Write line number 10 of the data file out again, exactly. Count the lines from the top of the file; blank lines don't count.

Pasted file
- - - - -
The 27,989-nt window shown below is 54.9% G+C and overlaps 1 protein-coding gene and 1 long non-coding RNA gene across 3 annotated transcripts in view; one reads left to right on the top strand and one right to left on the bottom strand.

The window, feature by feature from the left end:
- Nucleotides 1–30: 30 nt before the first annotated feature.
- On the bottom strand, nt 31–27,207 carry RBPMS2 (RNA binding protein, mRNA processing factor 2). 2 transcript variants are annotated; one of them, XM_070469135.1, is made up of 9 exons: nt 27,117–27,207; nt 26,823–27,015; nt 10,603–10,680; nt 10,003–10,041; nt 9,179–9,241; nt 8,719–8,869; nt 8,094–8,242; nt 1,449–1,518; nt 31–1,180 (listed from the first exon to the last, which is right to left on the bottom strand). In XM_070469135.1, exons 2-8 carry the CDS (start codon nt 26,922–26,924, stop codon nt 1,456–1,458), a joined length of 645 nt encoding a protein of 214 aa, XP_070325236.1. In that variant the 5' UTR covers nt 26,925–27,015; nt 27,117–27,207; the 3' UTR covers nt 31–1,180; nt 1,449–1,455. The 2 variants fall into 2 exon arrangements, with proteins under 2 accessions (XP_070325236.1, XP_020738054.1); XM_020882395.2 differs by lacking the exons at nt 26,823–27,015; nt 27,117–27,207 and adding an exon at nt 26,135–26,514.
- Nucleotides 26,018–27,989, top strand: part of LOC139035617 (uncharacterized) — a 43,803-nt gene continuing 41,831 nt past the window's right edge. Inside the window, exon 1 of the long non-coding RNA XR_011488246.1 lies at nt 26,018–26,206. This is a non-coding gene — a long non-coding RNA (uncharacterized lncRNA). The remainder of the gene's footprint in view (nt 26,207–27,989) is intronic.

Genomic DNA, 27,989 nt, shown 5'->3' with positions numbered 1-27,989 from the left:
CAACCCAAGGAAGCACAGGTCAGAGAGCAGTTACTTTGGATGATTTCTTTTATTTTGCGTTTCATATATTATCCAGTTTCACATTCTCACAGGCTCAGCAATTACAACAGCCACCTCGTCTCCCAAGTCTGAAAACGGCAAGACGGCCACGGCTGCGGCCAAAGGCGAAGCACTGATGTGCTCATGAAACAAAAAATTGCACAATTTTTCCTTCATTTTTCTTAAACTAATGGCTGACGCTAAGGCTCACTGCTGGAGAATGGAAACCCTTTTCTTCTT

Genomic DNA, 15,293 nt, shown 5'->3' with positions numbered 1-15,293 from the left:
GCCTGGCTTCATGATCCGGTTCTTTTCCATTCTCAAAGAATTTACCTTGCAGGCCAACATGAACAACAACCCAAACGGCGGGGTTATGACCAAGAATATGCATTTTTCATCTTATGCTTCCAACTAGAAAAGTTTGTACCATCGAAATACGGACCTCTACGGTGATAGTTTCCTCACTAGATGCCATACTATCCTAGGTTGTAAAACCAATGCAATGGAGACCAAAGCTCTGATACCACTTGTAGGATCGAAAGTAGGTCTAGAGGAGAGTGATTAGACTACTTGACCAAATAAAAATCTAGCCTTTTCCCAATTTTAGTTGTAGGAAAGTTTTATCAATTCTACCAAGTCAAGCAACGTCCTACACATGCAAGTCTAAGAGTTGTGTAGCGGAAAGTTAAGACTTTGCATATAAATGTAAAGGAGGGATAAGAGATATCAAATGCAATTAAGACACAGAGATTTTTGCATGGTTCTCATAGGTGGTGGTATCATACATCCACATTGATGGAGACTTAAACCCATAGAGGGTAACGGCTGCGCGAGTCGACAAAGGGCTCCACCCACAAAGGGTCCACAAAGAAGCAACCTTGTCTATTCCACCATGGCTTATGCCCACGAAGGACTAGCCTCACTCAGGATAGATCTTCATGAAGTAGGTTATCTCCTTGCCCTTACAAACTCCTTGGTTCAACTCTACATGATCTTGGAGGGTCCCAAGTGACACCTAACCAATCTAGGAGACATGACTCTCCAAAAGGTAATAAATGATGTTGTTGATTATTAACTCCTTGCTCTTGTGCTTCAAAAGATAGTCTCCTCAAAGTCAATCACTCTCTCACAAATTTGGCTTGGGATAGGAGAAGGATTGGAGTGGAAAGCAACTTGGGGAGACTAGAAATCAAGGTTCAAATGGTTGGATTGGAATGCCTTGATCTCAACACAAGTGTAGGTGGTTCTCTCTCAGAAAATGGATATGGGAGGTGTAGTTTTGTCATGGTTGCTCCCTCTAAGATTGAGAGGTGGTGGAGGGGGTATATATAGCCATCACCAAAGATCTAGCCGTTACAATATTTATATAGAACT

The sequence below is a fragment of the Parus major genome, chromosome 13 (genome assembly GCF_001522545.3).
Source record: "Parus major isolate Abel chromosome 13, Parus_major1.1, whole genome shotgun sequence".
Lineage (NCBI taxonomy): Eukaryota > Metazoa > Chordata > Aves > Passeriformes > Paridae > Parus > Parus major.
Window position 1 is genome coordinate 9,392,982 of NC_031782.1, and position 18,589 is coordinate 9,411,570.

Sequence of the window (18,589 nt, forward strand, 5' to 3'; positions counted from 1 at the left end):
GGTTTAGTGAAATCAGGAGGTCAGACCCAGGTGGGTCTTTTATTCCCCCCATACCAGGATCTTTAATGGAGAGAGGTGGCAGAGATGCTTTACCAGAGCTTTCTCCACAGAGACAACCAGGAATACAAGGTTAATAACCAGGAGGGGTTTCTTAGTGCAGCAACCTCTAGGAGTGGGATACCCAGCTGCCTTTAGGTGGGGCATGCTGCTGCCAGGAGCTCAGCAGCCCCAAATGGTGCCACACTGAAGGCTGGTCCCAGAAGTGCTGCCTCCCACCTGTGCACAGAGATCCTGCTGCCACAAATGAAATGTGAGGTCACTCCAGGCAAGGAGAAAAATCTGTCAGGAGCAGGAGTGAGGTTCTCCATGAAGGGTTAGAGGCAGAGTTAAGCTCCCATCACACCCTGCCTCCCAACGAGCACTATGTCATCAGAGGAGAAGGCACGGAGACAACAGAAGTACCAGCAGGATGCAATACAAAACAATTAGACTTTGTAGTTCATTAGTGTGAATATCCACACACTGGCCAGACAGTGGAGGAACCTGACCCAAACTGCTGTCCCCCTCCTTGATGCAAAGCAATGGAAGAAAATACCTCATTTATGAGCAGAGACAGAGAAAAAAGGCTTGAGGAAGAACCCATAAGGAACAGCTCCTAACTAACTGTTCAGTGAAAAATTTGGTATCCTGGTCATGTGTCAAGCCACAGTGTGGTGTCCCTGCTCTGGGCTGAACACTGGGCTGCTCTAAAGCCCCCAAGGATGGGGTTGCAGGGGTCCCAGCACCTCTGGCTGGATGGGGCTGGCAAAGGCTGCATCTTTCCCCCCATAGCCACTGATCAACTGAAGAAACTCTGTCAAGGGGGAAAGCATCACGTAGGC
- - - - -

The sequence below is a fragment of the Parus major genome, chromosome 13 (genome assembly GCF_001522545.3).